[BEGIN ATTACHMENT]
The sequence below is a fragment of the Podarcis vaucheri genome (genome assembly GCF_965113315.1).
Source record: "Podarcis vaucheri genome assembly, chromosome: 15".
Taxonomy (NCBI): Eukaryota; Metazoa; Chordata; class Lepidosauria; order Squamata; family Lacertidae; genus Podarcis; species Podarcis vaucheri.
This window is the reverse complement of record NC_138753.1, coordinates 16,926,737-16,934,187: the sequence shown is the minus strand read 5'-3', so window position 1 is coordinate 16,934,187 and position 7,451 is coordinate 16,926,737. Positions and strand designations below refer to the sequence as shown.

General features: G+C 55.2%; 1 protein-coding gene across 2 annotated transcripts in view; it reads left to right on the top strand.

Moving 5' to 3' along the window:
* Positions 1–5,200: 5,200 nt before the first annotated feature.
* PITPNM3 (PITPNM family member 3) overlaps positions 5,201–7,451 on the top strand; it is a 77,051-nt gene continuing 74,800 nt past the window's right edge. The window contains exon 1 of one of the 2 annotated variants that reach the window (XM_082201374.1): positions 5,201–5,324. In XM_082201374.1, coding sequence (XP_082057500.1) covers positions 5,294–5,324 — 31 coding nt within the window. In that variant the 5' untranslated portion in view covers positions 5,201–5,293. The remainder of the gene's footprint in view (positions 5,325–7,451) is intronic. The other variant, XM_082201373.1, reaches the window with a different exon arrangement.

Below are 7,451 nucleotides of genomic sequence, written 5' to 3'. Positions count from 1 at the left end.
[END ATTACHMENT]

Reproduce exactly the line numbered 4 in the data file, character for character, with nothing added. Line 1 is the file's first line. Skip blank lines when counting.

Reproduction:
This window is the reverse complement of record NC_138753.1, coordinates 16,926,737-16,934,187: the sequence shown is the minus strand read 5'-3', so window position 1 is coordinate 16,934,187 and position 7,451 is coordinate 16,926,737. Positions and strand designations below refer to the sequence as shown.